Let me sum up in two words how the unhinged Left copes with the threat of global jihad: "Kill Bush!"
On the fifth anniversary week of the September 11 attacks, the anger of entertainment industry liberals and anti-war zealots is directed not at Islamic terrorists telling us to convert or die. Not at American al Qaeda operative Adam Gadahn smirking at our country's pain and praising the throat-slitting, children-incinerating hijackers as "strong-willed men."
No, their thoughts are not focused on killing jihadists. Their dreams lie with killing George W. Bush. The mainstreaming of presidential assassination chic is on.
In her new book, "Peace Mom," Cindy Sheehan confesses on page 29 that she has imagined going back in time and killing the infant George W. Bush in order to prevent the Iraq War. It's the moonbat version of pre-emption. Sheehan admits she has entertained this infanticidal fantasy "often." That ice-cream-and-coffee hunger strike is getting to her head.
Meanwhile, our friends in Canada celebrated the screening of a new kill-Bush fictional documentary at the Toronto International Film Festival. "Death of a President," a British mockudrama, is set in the fall of 2007 and looks back at the impact on America after President Bush is assassinated as he leaves the Sheraton Hotel in Chicago. The 90-minute feature explores who could have planned the murder, with a Syrian-born man wrongly accused of the crime.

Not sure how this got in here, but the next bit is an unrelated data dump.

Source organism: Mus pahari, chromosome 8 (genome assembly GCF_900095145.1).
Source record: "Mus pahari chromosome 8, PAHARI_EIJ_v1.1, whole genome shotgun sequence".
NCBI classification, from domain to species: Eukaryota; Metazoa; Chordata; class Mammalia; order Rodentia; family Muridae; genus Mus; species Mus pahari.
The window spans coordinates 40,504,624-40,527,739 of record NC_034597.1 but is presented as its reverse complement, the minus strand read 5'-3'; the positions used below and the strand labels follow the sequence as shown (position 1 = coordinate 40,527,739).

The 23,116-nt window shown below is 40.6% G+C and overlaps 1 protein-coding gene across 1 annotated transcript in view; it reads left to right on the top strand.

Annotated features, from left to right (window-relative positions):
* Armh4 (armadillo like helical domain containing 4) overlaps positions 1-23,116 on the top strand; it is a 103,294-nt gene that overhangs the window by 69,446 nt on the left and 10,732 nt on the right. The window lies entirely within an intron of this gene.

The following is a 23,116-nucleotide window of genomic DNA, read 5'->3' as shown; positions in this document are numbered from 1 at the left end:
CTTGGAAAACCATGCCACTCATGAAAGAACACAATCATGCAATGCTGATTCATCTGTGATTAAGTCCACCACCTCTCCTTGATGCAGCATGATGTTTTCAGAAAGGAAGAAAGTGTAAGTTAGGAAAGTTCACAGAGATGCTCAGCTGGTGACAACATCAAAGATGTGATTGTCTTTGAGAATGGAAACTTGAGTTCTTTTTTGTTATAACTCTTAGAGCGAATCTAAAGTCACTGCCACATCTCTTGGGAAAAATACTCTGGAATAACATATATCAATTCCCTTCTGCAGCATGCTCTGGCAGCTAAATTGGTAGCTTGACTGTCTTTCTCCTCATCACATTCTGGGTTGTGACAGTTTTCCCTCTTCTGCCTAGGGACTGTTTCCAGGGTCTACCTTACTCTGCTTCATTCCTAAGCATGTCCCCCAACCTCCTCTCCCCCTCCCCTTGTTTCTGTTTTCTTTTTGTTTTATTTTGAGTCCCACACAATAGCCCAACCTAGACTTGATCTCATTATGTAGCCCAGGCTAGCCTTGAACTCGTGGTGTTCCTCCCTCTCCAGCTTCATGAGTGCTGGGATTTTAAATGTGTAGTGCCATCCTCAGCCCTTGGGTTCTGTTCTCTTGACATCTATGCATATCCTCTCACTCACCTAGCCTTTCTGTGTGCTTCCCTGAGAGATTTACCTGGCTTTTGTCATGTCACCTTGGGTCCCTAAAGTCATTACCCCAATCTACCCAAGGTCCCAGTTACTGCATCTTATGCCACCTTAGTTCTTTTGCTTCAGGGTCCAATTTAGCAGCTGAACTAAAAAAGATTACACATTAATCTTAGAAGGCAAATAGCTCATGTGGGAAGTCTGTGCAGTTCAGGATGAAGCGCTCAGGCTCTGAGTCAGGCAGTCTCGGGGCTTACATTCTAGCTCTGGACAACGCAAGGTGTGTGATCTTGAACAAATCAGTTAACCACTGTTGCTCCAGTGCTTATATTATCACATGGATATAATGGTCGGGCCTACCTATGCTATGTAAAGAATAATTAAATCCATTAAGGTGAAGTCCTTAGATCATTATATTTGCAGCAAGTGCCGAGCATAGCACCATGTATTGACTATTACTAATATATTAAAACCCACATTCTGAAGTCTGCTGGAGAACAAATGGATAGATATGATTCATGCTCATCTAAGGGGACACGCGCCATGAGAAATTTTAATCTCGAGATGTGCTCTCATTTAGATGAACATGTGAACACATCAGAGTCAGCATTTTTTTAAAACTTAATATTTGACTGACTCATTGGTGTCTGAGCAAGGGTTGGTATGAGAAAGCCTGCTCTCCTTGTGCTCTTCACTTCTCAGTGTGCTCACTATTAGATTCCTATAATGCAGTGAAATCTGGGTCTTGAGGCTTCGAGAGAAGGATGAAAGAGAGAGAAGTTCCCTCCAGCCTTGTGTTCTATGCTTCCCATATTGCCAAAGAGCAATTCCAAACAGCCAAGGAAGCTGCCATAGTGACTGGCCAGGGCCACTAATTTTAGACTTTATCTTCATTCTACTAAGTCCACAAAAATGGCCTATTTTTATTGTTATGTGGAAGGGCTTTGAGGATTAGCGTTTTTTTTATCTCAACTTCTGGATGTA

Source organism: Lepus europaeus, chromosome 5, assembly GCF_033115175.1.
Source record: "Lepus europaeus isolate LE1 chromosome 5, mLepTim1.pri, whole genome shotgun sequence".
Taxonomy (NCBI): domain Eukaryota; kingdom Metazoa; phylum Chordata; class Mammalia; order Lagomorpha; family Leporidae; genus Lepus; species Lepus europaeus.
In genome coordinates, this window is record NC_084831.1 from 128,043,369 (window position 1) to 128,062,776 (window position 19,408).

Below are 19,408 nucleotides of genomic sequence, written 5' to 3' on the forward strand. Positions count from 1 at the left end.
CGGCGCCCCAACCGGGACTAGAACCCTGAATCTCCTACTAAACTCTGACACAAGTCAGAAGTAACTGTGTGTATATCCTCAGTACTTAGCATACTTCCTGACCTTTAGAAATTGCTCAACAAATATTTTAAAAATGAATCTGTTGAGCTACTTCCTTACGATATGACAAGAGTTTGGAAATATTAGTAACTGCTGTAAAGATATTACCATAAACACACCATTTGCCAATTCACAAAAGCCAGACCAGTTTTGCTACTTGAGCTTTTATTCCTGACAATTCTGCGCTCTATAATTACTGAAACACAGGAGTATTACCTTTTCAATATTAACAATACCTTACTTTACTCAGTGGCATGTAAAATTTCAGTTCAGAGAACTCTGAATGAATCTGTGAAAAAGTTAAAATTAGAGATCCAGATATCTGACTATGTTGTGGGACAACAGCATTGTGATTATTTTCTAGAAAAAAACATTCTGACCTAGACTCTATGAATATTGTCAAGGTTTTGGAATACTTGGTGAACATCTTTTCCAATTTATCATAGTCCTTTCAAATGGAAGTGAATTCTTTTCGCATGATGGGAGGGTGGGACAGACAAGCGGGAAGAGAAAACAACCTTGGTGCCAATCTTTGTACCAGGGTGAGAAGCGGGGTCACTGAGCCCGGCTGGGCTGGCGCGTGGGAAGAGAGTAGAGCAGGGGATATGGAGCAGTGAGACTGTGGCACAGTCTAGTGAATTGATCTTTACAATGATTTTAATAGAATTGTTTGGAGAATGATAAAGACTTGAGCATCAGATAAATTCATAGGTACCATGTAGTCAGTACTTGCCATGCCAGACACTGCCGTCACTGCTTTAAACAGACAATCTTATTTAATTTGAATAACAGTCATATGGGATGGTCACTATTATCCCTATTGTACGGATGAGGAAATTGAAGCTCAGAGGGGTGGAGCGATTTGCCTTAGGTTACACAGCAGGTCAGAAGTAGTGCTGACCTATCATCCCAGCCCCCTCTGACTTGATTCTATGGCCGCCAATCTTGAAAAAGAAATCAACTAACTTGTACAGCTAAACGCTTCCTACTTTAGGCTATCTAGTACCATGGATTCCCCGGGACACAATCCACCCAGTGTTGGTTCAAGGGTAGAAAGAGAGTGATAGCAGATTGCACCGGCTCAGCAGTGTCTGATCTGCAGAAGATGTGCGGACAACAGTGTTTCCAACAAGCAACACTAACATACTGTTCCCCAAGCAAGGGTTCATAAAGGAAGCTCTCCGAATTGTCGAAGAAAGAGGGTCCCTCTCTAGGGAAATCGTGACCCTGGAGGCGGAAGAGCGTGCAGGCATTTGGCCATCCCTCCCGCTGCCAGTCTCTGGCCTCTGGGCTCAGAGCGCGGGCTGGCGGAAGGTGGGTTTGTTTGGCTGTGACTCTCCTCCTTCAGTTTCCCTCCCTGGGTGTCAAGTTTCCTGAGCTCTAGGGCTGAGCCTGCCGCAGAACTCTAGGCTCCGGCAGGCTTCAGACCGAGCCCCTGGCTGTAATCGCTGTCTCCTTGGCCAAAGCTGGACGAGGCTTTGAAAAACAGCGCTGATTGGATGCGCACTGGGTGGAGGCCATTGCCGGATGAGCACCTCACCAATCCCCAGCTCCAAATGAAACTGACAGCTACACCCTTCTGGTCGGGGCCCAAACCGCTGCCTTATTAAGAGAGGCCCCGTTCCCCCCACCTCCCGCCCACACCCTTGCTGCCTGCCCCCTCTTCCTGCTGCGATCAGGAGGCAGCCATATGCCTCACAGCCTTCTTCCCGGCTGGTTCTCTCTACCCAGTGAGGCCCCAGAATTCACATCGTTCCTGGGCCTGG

The movie director, Gabriel Range, produced a similar tinfoil hat retrospective fake documentary about a terrorist strike that turns out to be an inside job wrongly blamed on a Saudi trader.
Range stalked the president to gather footage for the movie, according to the Los Angeles Times, and gained access to film Bush's arrival in Chicago earlier this year for a speech at the Economic Club of Chicago. He also filmed anti-war rallies, faked others and staged a 14-car presidential motorcade sequence with hundreds of extras posing as protesters, shouting anti-war slogans. The film crew hid behind the acronym "DOAP," Range explained. "We called the film 'DOAP' and very few people ever asked us what it stood for. To those who did ask, we said it stood for 'Death of a President' and it was a fictional film, the small distinction being that the president wasn't exactly fictional."
Right. What are a few white lies when you are creating a murder-Bush masterpiece? Tastefully done, of course.